In its judgment of 18 May 2011, the Supreme Court has now declared unlawful the current retention regime, thus finally bringing domestic law into line with Strasbourg. However, because of the draft legislation in parliament, the court declined to order the police immediately to implement a lawful scheme, at least until parliament has had a reasonable time to pass the bill currently before it. So, although the declaration of illegality is welcome, the judgment will make little practical difference for the hundreds of thousands of people whose DNA is '“ admittedly '“ unlawfully retained, who will have to wait even longer to compel the police to destroy it.

This protracted DNA saga shows the folly of those who argue that the Human Rights Act 1998 gives the courts too much power. Despite both European and UK courts condemning the current regime as an unlawful breach of privacy rights, the law remains as it was passed by parliament ten years ago, and implemented by the police. Although the Supreme Court rejected the argument that section 64(1A) of PACE was incompatible with the Human Rights Act, it has nonetheless deferred to parliament rather than impose an interim solution.

In an area that has attracted so much controversy, one can understand why the Supreme Court took this path, although it will no doubt be a disappointment for those affected.


One of the most pernicious consequences of the current DNA policy has been the massive overrepresentation of black people. The Human Genetics Commission estimates that up to three-quarters of black men between the ages of 18 and 35 are on the National DNA Database. The Ministry of Justice's Statistics on Race and the Criminal Justice System for 2008/09 (published June 2010) show that three times as many black people as white people, per 1,000 population, were arrested (and therefore potentially liable to DNA sampling). The MoJ itself accepts that 'findings from the longitudinal analysis of the Offending, Crime and Justice Survey 2003-06 (Hales et al, 2009) suggested that an individual's ethnic group was not significantly associated with increased or reduced likelihood of offending. Against this background, the arrests data presented are best seen as evidence of whom the police suspect of committing crime.'

It is often argued that DNA retention policy does not itself discriminate on the grounds of race (or sex), but merely reflects discriminatory arrest practices '“ but this is mistaken. Properly understood, the fact that the overrepresentation of black men on the DNA database is caused by the disproportionate number of arrests of black men, itself almost certainly due to direct discrimination, makes the retention policy impossible to justify.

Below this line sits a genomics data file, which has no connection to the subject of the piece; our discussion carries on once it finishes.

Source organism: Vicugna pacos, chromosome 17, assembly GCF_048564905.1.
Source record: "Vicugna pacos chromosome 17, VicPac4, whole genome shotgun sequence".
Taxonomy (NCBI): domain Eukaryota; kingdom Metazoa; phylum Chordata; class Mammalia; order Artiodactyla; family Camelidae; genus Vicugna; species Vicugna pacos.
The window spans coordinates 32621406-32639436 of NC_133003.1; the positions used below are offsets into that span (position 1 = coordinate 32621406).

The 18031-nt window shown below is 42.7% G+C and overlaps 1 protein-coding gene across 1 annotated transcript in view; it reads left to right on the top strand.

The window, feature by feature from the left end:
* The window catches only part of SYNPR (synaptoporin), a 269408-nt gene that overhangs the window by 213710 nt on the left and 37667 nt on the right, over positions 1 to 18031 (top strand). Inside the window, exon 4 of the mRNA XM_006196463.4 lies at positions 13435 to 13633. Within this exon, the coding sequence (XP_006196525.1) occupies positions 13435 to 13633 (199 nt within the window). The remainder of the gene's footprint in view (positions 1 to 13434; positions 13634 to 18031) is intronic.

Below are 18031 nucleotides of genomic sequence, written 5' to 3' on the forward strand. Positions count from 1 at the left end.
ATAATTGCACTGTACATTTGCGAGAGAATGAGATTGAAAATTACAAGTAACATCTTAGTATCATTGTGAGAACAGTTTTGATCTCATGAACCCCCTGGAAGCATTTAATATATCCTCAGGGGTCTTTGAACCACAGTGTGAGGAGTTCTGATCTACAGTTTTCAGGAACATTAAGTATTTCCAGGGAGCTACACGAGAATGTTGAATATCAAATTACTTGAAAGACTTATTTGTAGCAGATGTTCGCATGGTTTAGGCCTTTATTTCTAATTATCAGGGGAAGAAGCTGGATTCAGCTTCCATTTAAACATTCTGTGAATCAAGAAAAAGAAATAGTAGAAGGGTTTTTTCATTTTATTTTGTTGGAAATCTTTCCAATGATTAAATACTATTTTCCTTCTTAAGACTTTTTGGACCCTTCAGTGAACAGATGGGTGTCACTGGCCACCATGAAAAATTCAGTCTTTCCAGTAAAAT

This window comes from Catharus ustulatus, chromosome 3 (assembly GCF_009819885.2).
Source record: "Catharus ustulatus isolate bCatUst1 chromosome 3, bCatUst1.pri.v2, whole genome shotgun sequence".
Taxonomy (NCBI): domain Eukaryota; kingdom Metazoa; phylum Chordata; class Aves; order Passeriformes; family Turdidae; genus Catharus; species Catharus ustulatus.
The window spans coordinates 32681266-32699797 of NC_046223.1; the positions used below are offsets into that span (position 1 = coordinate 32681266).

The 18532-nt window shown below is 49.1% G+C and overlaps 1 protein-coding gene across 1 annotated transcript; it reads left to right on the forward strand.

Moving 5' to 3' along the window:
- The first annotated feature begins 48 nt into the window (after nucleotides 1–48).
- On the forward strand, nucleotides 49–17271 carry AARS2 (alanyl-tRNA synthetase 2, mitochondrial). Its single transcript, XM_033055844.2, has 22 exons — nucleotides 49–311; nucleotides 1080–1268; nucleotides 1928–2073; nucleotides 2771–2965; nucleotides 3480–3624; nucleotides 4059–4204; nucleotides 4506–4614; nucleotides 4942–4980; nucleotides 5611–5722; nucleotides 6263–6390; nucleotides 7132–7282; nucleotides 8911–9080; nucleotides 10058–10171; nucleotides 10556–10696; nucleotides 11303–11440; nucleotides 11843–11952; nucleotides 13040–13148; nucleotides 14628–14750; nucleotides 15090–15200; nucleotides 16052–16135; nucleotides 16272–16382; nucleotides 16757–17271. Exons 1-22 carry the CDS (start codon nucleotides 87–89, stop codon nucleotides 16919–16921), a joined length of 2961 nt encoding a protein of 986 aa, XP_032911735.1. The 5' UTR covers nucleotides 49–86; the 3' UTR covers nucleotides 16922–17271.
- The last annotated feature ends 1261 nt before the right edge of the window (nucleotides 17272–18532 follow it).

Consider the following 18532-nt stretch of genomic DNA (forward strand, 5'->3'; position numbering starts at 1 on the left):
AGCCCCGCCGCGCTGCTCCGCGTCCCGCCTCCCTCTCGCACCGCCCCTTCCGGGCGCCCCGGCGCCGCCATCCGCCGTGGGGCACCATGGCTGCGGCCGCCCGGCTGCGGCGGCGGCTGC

An indirectly discriminatory effect can hardly be justified by pointing to racial prejudice or stereotyping elsewhere in the criminal justice process. Liberty was granted permission to intervene in GC to make these discrimination arguments, but because the legality of the regime was not in issue by the time the case was heard, the judgments do not address these points in any detail. Liberty has another case, JA, presently stayed in the Administrative Court pending the outcome of GC, which raises the same points.

As ever, there are other similar areas ripe for challenge. One issue raised by GC was the retention of his photographs, taken on arrest but not covered by the ACPO policy. The court declined to deal with the issue, leaving it for determination in another case. The case of Wood v Commissioner of Police for the Metropolis [2009] EWCA Civ 414 found a breach of article 8 in circumstances where the police had taken and retained photographs of the appellant, a campaigner against the arms trade, after he had perfectly lawfully asked questions at an AGM.

The issue of retention of data (particularly non-conviction, or 'soft' data) by police cries out for clarification, despite the unhelpful judgment of the Court of Appeal in relation to conviction data in Chief Constable of Humberside Police and others v Information Commissioner [2009] EWCA Civ 1079.

So, we wait now for the next DNA instalment, to see whether the Protection of Freedoms Bill becomes law in its current form. If not, there will no doubt be a queue of aggrieved innocents seeking to secure the destruction of their DNA through further litigation. I hope that indefinite, discriminatory DNA retention policy '“ already in its death throes '“ can finally be put to sleep.